Europe, a Union of Destabilized Countries

Greece Ireland Portugal Risk Premiums 2010/05-2011/08
Belgium France Risk Premiums 2010/05-2011/08
Risk Premiums on Sovereign Debt of Various EU Nations, May 2010-August 2011

Europe, a Union of Destabilized Countries
Among the countries that don’t need a rescue, Belgium and France are the most exposed to the weakness of Spain and Italy.
El País: Europa, una unión de países desestabilizados
Álvaro Romero reporting from Madrid August 6, 2011

According to the market, Spain is no longer the country most likely to follow in the footsteps of Greece, Ireland, and Portugal. As of yesterday, the next country in line for a rescue is thought to be Italy, whose risk premium has overtaken Spain’s for the first time in 15 minutes. This change offers no relief for Spain, but it shows investors are concerned that Italy, with its weak growth prospects and the weight of its debt (more than 120% of its GDP), might not be able to fulfill its fiscal consolidation plans.

Here are the current states of affairs for the other countries that share the dubious honor of being one of the most fragile debtors in the European Union.

Greece: The Origin of the Debt Crisis
Greece caught the spark that set off Europe’s fiscal inferno. The new government which took power in 2009 brought to light that the nation’s macroeconomic figures had been dressed up for years and said that the government was on the verge of bankruptcy. The country has been rescued twice by the EU and IMF: it will receive €219 billion, €50 billion of which will come from the private sector. Its public debt is 142% of its Gross Domestic Product.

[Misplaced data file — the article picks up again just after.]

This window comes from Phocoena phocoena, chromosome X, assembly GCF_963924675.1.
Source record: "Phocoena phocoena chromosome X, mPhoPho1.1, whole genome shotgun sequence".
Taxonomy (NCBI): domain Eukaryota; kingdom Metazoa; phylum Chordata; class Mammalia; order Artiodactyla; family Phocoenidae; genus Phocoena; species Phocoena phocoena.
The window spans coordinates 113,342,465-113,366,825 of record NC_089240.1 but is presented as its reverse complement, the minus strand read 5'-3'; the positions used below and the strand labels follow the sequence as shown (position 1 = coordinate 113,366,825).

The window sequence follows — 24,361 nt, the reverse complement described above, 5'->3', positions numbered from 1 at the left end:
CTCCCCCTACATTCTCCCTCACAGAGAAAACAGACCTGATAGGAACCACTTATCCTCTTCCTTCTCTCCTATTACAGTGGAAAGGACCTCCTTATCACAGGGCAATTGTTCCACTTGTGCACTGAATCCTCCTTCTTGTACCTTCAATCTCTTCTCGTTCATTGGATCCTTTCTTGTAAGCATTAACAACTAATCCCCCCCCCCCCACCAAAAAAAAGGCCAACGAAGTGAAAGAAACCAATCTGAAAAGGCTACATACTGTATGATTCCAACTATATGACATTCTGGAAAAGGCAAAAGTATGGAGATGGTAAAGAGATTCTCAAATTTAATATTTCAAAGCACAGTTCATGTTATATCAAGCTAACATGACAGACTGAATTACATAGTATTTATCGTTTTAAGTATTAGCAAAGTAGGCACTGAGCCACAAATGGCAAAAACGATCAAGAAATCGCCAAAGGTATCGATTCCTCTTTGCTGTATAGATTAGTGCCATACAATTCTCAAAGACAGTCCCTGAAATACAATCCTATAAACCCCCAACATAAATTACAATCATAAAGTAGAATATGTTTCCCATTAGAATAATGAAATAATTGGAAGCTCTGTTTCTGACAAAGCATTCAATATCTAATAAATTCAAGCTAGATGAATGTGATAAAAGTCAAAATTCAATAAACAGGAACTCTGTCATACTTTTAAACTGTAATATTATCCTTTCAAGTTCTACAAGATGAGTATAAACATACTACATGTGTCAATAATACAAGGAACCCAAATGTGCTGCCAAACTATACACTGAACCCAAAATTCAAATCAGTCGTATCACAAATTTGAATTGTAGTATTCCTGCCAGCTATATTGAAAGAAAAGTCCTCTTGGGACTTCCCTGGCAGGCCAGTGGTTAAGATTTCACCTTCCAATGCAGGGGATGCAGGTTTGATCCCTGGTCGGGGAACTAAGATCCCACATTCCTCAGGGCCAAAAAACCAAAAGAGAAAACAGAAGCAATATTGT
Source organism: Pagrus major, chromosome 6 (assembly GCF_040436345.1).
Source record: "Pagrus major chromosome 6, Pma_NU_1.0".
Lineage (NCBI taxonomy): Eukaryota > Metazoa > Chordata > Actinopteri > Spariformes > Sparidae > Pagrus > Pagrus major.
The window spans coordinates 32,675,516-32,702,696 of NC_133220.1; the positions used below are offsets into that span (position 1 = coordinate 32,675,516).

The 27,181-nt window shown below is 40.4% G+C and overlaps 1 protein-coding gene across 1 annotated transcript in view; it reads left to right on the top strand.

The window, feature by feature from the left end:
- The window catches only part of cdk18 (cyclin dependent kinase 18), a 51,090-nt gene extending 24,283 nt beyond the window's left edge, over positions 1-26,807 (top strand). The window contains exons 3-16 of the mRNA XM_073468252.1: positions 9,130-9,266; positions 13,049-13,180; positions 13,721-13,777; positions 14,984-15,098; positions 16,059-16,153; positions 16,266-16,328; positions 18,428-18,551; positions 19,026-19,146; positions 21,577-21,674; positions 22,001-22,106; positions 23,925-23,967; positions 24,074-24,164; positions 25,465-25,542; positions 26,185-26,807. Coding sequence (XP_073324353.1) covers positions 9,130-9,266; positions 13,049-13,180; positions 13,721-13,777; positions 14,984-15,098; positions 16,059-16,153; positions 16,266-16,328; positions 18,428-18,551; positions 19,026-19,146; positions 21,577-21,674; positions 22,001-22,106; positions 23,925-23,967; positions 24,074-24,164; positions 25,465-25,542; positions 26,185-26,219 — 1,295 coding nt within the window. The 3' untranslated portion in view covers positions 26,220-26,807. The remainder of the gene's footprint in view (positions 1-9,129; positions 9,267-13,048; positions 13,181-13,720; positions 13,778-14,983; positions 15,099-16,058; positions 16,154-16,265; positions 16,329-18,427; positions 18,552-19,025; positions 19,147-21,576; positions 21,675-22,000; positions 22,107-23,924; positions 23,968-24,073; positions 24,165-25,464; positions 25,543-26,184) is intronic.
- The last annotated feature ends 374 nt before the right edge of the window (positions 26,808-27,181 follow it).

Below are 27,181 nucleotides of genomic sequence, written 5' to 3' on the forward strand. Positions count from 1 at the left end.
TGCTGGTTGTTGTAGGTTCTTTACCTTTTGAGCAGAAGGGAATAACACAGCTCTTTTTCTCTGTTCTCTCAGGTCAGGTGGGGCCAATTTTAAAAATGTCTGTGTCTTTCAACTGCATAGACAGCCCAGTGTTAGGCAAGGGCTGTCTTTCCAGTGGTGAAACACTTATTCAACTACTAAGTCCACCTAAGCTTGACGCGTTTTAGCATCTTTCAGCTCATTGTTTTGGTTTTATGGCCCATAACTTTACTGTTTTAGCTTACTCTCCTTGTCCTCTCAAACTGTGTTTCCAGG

Ireland: Dragged Down by Its Financial System
Ireland’s problem was the enormous sinkhole of its financial system, which was disproportionately large in relation to the size of the nation’s economy. It had to request an €85 billion rescue, most of it to recapitalize its banks, which owed some €70 billion. Its sovereign debt rose by 32% of its GDP in 2010 and is now 96% of GDP altogether.

Portugal: Grave Productivity Problems
It was the third country, and the most recent, to request a rescue, in its case €78 billion. On March 31, it corrected the quarterly deficit data it had originally announced from 7.3% to 8.6%. That was the final blow for investors, who lost confidence in the solvency of an unproductive economy with a sovereign debt at 93% of GDP.

Belgium: Large Debt and No Government
All the countries above were rescued on the basis that their crises could infect other countries. They’ve been contagious, nevertheless, and many analysts are speaking of a speculative chain attack. Besides the countries that have already been rescued, like Italy and Spain, the next is Belgium, which hasn’t had a government for more than a year and carries a public debt that is 97% of its GDP.

France: A Very Exposed Central Bank
The second largest economy in Europe is still far removed from the pressure the other countries are suffering, but it would be the next on the horizon. Its principal problem is that it’s the most exposed to the debts of Greece (€40 billion, 38.5% of the total) and Italy (€293.5 billion). Its own public debt is elevated as well: 81.7% of GDP.

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